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In the Introduction to St. Vladimir Seminary Press’ edition of St. Athanasius’ “On the Incarnation,” C. S. Lewis writes:

It has always therefore been one of my main endeavours as a teacher to persuade the young that firsthand knowledge is not only more worth acquiring than secondhand knowledge, but is usually much easier and more delightful to acquire.

This mistaken preference for the modern books and this shyness of the old ones is nowhere more rampant than in theology. Wherever you find a little study circle of Christian laity you can be almost certain that they are studying not St. Luke or St. Paul or St. Augustine or Thomas Aquinas or Hooker or Butler, but M. Berdyaev or M. Maritain or M. Niebuhr or Miss Sayers or even myself.

Now this seems to me topsy-turvy. Naturally, since I myself am a writer, I do not wish the ordinary reader to read no modern books. But if he must read only the new or only the old, I would advise him to read the old. And I would give him this advice precisely because he is an amateur and therefore much less protected than the expert against the dangers of an exclusive contemporary diet. A new book is still on its trial and the amateur is not in a position to judge it. It has to be tested against the great body of Christian thought down the ages, and all its hidden implications (often unsuspected by the author himself) have to be brought to light. Often it cannot be fully understood without the knowledge of a good many other modern books. If you join at eleven o’clock a conversation which began at eight you will often not see the real bearing of what is said. Remarks which seem to you very ordinary will produce laughter or irritation and you will not see why—the reason, of course, being that the earlier stages of the conversation have given them a special point. In the same way sentences in a modern book which look quite ordinary may be directed at some other book; in this way you may be led to accept what you would have indignantly rejected if you knew its real significance. The only safety is to have a standard of plain, central Christianity (“mere Christianity” as Baxter called it) which puts the controversies of the moment in their proper perspective. Such a standard can be acquired only from the old books. It is a good rule, after reading a new book, never to allow yourself another new one till you have read an old one in between. If that is too much for you, you should at least read one old one to every three new ones.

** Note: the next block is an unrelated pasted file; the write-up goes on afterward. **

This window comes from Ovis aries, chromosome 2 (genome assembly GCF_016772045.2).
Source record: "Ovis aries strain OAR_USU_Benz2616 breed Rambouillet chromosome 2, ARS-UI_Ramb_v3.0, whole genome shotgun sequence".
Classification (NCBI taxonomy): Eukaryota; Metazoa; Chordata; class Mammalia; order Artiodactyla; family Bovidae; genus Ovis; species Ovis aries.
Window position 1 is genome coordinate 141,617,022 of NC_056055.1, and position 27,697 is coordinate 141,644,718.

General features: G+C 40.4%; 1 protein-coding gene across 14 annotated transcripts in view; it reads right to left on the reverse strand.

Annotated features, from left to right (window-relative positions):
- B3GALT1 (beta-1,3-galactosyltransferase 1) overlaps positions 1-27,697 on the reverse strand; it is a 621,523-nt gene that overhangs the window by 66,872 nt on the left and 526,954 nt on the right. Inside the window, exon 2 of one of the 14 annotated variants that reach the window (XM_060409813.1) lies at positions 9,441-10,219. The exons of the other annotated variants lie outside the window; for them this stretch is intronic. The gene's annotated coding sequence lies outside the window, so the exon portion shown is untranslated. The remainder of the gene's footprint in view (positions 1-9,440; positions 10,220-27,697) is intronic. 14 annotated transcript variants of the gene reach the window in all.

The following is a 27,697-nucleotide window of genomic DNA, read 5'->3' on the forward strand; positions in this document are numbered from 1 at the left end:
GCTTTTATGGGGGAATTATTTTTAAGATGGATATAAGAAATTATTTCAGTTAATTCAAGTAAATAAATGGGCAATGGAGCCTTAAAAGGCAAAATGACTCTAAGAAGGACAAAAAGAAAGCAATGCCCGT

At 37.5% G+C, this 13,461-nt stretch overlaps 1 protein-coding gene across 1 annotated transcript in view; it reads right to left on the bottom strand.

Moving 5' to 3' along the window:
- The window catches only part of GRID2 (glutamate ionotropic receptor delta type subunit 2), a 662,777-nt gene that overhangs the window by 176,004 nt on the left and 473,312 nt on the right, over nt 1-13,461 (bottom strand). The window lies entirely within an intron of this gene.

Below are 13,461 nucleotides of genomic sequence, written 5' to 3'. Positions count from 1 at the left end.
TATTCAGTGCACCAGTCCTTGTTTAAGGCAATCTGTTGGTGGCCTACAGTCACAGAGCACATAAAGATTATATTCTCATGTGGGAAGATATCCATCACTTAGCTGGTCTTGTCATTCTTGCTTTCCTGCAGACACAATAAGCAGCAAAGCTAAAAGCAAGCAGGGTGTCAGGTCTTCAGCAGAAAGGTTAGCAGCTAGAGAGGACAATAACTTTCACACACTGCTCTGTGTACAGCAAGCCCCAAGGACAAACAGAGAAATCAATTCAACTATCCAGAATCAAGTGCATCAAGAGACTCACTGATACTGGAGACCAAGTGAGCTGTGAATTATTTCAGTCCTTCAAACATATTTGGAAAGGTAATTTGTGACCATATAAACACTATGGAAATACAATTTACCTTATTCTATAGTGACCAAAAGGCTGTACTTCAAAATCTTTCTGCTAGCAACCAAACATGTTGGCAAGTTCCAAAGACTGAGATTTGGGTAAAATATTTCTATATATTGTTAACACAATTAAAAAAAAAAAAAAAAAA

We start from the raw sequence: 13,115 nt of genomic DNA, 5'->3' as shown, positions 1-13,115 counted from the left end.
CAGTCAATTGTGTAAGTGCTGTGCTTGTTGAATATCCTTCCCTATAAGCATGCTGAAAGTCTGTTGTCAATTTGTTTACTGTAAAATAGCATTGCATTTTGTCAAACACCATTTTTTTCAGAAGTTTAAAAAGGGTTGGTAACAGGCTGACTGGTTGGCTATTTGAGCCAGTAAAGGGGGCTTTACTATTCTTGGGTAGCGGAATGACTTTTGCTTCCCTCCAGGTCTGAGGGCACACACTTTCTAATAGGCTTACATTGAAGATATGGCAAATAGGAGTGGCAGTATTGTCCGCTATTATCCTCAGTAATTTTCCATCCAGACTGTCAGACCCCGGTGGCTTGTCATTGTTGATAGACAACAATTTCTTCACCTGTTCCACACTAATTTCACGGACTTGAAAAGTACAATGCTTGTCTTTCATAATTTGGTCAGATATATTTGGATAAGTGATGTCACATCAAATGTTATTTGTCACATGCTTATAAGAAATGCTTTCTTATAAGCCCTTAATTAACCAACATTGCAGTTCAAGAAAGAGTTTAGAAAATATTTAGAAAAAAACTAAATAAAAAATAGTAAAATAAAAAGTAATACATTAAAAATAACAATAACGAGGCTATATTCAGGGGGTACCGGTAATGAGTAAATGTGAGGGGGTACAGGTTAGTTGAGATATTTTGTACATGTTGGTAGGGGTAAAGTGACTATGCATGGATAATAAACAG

And thus the vision for this blog. I want to frame my readings in this way: one old book for every three (or fewer) new ones, chronicling my readings of “new, new, new, old” in what I hope is a compelling format for a blog.

Consider if you will a Cistercian monastery. During meals at the monastery, there is silence except for the voice of one monk, who reads through a book. The other monks eat and listen to this real-life, audio book. Throughout the remainder of the day, then, they have the opportunity to meditate on the book.

While posts often take the form of quote-heavy summaries about each individual book, my desire is that they also have a meditative dimension to them rather than merely being reviews.

Craig D. Katzenmiller is the Social Media Editor at Tokens. He holds a Master of Theological Studies degree from Lipscomb University’s Hazelip School of Theology.

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